Saturday, April 05, 2014

Sunday Snippets

Ever since my Princeton acquaintances removed to another PCA congregation, they've urged me to visit on Sunday morning. I may on Easter. But last night I attended a quarterly, Spring Praise and Prayer Service, primarily over concern for an acquaintance's son who's hospitalized from a burst appendix.

I arrived a few moments early and counted only two cars in the church parking lot. One had a Wilberforce School sticker on the rear window, so I knew that was the pastor's car. With my usual misgivings, I made my way to the main entrance. It's well-marked from multiple directions. There's only one door in anyway.

Large, clear windows face the main street. One can see directly into the sanctuary. I saw the pastor and the music director on his guitar. I went in and hung my winter coat on a hanger in the open closets in the foyer. The pastor came out of the sanctuary, firmly shook my hand and introduced himself. In introducing myself, I dropped the names of my acquaintances.

I entered the sanctuary and took a seat towards the front. The music director came over and politely apologized for not remembering if we've already met. He told me this is a quarterly service so I should not come next Sunday evening. I told him I get my information from the church's Facebook page so I won't make that mistake.

I flipped through the bulletin. The service was put together well, a mixture of hymns and Scripture. Behind me, I heard a man enter and discuss with the pastor whom I might be. "Is she a deacon?" Laughter. I forget how strange I appear attending such services without my spiritual authority, i.e., without my husband. I heard the pastor assign the man a Scripture to read from the program during the service.

An elder couple entered and I had to, again, explain that their inability to recognize me is due to the fact they've never met me before:
Me: First time here.

Them: Were you here this morning? Oh, you missed a great sermon, right, pastor?

I'll get the sermon from the website.

In total, fifteen worshippers turned out but that number would have been reduced by half if not for the participation of a large, extended Korean family. We got started with the hopeful understanding that others may yet arrive. No one did.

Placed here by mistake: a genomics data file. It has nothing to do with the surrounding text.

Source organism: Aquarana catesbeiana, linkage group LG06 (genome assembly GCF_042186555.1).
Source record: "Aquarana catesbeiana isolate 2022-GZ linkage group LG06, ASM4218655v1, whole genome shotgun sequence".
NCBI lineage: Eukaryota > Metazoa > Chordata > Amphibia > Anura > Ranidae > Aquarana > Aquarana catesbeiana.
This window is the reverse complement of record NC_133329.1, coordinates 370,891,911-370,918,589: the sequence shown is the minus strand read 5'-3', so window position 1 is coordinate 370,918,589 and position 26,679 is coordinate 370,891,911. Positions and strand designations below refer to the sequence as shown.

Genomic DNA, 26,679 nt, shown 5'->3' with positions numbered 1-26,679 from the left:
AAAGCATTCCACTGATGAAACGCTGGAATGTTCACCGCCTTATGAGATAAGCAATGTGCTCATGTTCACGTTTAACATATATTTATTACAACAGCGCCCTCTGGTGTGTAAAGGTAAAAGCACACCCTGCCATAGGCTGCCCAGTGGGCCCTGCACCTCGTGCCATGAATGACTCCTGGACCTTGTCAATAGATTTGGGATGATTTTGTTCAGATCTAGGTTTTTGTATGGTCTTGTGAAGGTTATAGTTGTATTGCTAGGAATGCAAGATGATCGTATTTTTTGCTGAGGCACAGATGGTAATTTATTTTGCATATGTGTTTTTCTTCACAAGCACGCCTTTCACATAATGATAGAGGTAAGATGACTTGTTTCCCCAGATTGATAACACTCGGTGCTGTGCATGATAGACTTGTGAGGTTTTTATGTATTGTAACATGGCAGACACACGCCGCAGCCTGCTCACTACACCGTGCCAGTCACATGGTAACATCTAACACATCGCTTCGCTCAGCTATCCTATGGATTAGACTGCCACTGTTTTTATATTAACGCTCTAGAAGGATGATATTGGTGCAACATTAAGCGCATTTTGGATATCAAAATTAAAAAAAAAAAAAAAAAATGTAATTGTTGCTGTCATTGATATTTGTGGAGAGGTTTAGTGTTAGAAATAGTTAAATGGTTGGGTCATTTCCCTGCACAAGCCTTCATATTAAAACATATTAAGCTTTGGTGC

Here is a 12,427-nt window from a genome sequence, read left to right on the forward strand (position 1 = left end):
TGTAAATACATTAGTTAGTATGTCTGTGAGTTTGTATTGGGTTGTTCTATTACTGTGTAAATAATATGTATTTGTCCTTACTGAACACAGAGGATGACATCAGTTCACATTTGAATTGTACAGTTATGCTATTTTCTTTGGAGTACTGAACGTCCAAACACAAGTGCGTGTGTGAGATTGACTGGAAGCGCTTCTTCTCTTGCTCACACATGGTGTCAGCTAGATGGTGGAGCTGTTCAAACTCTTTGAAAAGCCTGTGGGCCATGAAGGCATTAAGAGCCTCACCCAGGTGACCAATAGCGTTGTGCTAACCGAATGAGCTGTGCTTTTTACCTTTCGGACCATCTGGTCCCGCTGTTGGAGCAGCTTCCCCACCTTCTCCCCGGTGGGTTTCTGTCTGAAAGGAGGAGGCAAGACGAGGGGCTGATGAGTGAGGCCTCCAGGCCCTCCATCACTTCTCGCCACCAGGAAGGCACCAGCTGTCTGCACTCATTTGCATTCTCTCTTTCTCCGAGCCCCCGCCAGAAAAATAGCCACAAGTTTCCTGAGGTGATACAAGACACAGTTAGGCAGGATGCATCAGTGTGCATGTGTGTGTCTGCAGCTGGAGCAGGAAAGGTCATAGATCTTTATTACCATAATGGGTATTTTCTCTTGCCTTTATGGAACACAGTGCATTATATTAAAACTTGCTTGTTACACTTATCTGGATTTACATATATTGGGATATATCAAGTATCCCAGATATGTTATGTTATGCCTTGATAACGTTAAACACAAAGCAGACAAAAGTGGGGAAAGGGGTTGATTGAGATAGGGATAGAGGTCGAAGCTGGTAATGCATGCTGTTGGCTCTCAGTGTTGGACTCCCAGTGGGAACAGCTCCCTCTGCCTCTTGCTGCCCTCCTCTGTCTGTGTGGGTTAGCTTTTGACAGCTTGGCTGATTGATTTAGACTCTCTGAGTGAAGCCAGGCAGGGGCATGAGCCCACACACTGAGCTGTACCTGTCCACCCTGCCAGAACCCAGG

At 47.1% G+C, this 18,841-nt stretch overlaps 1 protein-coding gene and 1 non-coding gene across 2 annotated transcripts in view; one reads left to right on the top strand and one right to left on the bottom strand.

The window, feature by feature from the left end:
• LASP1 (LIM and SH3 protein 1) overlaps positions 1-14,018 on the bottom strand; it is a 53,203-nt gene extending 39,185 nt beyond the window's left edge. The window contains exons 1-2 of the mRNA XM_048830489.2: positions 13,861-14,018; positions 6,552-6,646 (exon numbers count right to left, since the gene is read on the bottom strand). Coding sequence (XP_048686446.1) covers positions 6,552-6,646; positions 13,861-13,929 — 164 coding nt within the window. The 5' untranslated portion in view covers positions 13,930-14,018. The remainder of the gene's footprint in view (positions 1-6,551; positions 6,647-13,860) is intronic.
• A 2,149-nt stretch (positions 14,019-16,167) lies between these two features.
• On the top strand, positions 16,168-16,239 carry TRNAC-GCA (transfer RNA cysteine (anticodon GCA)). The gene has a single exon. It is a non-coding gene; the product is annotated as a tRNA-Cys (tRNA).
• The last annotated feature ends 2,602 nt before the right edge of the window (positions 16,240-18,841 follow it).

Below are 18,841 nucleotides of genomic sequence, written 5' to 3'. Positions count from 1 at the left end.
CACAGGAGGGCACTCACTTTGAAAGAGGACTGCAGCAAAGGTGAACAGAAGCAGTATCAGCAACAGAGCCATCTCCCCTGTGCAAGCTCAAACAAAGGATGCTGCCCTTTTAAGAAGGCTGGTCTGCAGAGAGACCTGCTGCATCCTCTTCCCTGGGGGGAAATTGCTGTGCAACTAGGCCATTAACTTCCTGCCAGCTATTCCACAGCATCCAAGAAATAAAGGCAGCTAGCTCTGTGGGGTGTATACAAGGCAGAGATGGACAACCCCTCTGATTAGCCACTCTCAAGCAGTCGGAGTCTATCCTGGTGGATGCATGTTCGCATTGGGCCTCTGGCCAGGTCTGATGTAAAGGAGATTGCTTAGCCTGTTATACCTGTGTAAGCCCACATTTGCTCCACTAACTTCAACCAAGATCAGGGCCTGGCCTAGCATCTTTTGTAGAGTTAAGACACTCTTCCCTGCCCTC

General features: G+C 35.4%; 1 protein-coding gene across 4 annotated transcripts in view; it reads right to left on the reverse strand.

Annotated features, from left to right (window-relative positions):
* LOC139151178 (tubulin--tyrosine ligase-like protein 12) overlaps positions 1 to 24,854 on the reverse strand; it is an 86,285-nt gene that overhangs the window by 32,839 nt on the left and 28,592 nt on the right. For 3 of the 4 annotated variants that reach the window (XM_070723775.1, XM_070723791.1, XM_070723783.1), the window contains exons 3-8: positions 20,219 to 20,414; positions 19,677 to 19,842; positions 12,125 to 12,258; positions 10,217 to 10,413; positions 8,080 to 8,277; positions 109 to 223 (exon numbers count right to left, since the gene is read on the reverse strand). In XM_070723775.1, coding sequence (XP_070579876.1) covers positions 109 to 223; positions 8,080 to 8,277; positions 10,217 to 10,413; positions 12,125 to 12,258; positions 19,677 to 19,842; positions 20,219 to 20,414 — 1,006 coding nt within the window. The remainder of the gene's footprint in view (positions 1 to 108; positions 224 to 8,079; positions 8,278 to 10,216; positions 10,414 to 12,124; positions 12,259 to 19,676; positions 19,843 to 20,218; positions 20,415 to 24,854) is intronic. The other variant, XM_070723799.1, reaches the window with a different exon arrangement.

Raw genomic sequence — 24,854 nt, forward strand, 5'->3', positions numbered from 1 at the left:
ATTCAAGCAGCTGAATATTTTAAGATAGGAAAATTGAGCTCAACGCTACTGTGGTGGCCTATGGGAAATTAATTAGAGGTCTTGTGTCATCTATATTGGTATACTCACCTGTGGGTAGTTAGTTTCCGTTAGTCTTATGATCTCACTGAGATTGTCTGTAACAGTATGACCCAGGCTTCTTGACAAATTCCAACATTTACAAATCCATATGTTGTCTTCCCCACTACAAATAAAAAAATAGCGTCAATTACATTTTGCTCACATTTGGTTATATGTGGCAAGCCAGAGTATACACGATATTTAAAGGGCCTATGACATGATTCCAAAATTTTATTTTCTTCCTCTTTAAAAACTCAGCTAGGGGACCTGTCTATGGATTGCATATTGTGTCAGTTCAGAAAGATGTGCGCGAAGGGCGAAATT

After working through the hymns and Scriptures, we spent some time at the end in what has been called "conversational prayer," the real meat and potatoes of the prayer meeting. Very specifically, in this denomination, it means sharing prayer requests with the small group such that people takes notes. Then the group turns to the Lord with the requests. A leader volunteers to "open and close" the prayer and each person takes a turn "lifting up" someone else's request in an intercessory way. No one is left to pray for their own personal intention.

As requests were made, the pastor felt necessary to explain each one to me because they were often just mentioned by name only. In such a small church, everyone knows the full story. So I learned that the music director had been accepted into a doctoral program at Princeton Seminary which was considered a blessing because it kept him close to the congregation he serves. And I learned that a youth pastor has been "called" from across the country. I had seen requests on Facebook for temporary housing accommodations for this family, so I had some previous familiarity.

Strikingly, they have the boldness to pray very specifically, almost telling God what to do. But, in that way, they can recognize when the prayers are answered, can't they?

When we were finished, I said my goodbyes and left. And that's another strange thing about leaving a Protestant church after a service because no one else is leaving. Ever. I guess because they come late, they feel they need to stay after.

Subsequent to this prayer meeting, I've prayed for the acquaintance's son at daily Mass. And recently I've taken God to task for the delay in healing because the family is really trusting and faithful. I told God it was time to deliver. Later that day, a story came across Catholic News Service that Francis said it's ok to pray from the heart to God. So I feel somewhat at peace about losing it.